The month of August can be divided into two chapters, so what is going on?

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(Above: In our latest film we demonstrate how to call a Roe Buck click here for our short-films) 

I am frequently asked which of the UK's deer species I most enjoy hunting?  It is a challenging question to answer as each species has its undeniable merits, if pushed I might narrow the field and declare, that in my opinion, the two most thrilling hunting experiences in the UK are stalking Red deer in the Scottish highlands and lowland Roe Buck in the rut. 

Those that have stalked the larger species of deer (Red, Fallow & Sika) will know that there is a huge rush to be had from stalking and grassing a sizeable quarry, the added excitement gleaned by the sheer size of the beast is, for many, a thrill that cannot be paralleled by hunting smaller deer. Personally I get huge gratification from stalking a diversity of deer species large and small, however I have an immense infatuation with the secretive and characterful nature of Roe. I have heard Roe depicted as 'Elves of the forest' which I think describes their nature perfectly, indeed my fondness for this species seems to grow with every passing year, as I learn more of the nature of this attractive and enchanting little deer.

Why draw the comparison between the large and small deer species? Well I do so because during the month of August stalkers once again have the freedom to choose, this is because from the 1st of August the males of the larger herding species, Fallow buck and Red and Sika stags, are once again in season across the whole of the UK. Of course in Scotland Red and Sika stags have in fact been in season since the 1st July, however from the 1st August Scottish stalkers can also add Fallow Buck to their list of legal quarry. This is not to say that best management practice advocates doing so. During the early part of the season many of the males of these species will still be in velvet and will not reach ‘hard horn’ for a short time to come. The operative word therefore is 'selection,' do not be enticed into shooting your best males at this early stage, instead take the opportunity to weed out the lame and the weak.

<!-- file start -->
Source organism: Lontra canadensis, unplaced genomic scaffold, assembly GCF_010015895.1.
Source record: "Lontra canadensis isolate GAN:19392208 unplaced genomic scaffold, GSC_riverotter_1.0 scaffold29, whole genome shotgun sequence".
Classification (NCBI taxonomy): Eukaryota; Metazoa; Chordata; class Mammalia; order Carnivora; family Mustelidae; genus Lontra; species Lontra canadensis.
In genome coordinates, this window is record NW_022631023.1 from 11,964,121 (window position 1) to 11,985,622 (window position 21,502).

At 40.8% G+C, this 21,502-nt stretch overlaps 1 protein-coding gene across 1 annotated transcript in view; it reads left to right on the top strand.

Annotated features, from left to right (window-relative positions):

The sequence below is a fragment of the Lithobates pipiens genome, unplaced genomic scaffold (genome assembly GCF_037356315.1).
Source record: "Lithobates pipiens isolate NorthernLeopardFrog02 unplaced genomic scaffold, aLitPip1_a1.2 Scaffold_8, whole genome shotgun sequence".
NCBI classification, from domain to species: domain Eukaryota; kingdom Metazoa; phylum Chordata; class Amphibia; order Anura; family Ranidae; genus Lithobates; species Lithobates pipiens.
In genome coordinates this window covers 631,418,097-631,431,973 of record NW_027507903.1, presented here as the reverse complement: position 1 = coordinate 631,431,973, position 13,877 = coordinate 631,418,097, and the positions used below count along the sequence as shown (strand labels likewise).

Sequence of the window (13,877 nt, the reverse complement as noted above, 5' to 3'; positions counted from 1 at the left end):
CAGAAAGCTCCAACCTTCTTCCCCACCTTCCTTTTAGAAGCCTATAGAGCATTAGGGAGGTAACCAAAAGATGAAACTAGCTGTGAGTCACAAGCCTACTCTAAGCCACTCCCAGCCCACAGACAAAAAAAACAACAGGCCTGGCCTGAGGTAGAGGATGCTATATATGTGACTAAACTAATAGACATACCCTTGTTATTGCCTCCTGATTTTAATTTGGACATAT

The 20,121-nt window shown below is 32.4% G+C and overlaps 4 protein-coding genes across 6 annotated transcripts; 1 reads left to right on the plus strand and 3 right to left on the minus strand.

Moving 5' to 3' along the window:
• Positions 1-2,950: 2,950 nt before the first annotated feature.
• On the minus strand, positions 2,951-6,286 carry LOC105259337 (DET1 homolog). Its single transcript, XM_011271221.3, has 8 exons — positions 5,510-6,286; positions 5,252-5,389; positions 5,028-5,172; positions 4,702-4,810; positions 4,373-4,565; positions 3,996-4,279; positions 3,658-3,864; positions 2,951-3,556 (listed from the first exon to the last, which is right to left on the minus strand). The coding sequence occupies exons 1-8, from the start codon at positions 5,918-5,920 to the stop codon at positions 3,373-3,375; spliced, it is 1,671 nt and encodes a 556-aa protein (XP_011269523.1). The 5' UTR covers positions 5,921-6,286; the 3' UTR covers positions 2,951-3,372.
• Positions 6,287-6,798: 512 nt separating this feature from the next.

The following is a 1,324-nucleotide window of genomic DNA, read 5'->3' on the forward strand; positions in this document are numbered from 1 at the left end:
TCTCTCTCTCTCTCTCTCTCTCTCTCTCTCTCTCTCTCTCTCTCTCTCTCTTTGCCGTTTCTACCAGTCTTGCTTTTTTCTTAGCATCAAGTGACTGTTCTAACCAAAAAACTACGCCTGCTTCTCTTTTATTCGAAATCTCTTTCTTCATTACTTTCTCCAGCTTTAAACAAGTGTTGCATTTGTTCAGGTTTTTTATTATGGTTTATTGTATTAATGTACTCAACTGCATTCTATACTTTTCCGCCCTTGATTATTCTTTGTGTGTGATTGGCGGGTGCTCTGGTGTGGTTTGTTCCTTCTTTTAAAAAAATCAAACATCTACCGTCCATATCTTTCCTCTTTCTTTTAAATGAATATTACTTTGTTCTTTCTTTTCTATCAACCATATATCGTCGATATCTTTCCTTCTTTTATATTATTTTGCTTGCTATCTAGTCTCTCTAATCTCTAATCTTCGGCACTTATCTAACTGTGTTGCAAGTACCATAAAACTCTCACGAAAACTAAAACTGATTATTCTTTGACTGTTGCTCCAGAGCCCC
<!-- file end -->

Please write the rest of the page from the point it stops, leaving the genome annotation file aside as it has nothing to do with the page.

So what is the point of my ramblings? Well put more simply, I am aiming to represent that it is possible, indeed it is useful, to divide the month of August into two chapters. The first half of August remains predominantly about the Roe Rut, which in Scotland is only just getting going. However from the middle of the month onward the Roe will be weary from rutting and will seemingly disappear. Thereafter during the second portion of the month the stalker may turn his or her attention to the fresh adventure of stalking the males of the larger species, by which time they will have had further opportunity to shed.

Whatever your choice large or small, August is another significant turning point in the deer stalkers calendar.

A final word about this month’s film which is compiled to demonstrate Roe calling, the timing of the film and almanac mean that there will be a couple of weeks of the Roe Rut still to run. I very much hope therefore, that the film will impart some assistance in perfecting your own calling and in doing so, offer you the opportunity to make the most of the remainder of the rut, more footage of which will be shown in our August film. To watch our latest film follow this link: short-films 

Editorpic150IN Season in England & Wales:  Roe Buck, Fallow Buck, Red & Sika Stags, Muntjac Bucks & Muntjac Does.

OFF Season in England & Wales: Roe Does, Fallow Does, Sika Hinds, Red Hinds, CWD Bucks & CWD Does. 

IN Season in Scotland: Roe Buck, Red Stags, Sika Stags, Fallow Buck.

OFF Season in Scotland: Roe Does, Fallow Does, Sika Hinds, Red Hinds.

(Peter Jones - Editor) 




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